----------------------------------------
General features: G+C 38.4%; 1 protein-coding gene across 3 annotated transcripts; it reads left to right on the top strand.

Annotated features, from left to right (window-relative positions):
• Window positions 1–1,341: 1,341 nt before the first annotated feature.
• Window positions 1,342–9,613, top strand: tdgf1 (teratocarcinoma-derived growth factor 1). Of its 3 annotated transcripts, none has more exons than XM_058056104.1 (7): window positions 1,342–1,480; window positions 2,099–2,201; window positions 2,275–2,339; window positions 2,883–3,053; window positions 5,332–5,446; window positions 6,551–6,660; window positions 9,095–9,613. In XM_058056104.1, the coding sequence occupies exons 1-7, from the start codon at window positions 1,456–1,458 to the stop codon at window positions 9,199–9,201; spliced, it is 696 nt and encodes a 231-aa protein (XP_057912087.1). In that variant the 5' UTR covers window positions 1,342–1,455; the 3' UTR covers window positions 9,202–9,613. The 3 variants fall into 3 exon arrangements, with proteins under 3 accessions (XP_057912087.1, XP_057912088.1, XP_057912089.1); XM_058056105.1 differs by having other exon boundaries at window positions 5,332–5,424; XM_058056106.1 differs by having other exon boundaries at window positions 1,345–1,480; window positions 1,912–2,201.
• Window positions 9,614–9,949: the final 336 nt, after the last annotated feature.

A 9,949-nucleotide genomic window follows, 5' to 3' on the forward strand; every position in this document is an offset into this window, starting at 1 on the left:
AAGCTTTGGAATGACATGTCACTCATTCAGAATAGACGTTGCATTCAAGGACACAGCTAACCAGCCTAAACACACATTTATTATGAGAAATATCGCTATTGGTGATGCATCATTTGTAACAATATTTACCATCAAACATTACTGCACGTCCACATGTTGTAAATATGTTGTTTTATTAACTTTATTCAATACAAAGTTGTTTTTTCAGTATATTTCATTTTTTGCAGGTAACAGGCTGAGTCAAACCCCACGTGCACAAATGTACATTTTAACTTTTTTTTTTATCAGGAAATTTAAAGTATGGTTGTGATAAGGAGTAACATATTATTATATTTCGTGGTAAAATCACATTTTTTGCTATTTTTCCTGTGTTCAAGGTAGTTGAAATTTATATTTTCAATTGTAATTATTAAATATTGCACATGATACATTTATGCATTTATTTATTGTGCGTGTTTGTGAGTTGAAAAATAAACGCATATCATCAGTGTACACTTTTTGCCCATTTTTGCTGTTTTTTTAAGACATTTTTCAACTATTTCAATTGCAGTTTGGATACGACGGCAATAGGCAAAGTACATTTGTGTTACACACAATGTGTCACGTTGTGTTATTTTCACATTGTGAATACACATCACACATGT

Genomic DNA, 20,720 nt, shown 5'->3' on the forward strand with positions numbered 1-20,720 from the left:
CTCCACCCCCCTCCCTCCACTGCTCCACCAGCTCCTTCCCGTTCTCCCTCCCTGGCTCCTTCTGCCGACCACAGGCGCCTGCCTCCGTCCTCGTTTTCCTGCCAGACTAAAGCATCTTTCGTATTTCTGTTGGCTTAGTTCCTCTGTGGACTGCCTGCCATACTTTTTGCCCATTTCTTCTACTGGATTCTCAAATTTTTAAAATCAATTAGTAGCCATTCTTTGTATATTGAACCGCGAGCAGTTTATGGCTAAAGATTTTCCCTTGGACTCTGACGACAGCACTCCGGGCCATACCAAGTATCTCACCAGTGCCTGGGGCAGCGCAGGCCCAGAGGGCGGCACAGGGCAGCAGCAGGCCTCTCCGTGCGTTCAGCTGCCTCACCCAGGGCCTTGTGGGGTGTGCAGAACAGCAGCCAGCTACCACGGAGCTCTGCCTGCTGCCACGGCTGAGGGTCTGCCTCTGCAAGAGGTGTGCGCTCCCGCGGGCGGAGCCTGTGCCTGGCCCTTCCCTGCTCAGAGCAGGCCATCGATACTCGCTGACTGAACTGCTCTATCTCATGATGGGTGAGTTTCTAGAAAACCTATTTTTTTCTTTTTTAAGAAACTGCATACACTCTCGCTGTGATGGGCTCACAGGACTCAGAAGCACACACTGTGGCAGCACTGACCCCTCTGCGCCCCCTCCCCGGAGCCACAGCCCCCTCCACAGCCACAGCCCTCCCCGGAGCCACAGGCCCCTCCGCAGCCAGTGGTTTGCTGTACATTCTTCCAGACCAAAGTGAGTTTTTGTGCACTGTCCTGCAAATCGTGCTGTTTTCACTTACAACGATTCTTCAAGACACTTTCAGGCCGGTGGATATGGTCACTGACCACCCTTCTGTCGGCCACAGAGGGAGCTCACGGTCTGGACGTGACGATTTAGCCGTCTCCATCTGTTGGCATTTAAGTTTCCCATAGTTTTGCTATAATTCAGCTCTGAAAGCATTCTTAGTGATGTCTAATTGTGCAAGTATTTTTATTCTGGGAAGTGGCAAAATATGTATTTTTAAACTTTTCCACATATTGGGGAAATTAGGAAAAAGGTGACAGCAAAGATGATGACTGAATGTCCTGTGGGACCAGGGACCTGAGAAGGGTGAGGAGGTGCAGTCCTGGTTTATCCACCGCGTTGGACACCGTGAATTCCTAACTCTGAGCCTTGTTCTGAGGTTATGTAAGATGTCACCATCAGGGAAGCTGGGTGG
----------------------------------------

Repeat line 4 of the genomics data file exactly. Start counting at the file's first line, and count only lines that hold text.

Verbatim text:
• Window positions 1,342–9,613, top strand: tdgf1 (teratocarcinoma-derived growth factor 1). Of its 3 annotated transcripts, none has more exons than XM_058056104.1 (7): window positions 1,342–1,480; window positions 2,099–2,201; window positions 2,275–2,339; window positions 2,883–3,053; window positions 5,332–5,446; window positions 6,551–6,660; window positions 9,095–9,613. In XM_058056104.1, the coding sequence occupies exons 1-7, from the start codon at window positions 1,456–1,458 to the stop codon at window positions 9,199–9,201; spliced, it is 696 nt and encodes a 231-aa protein (XP_057912087.1). In that variant the 5' UTR covers window positions 1,342–1,455; the 3' UTR covers window positions 9,202–9,613. The 3 variants fall into 3 exon arrangements, with proteins under 3 accessions (XP_057912087.1, XP_057912088.1, XP_057912089.1); XM_058056105.1 differs by having other exon boundaries at window positions 5,332–5,424; XM_058056106.1 differs by having other exon boundaries at window positions 1,345–1,480; window positions 1,912–2,201.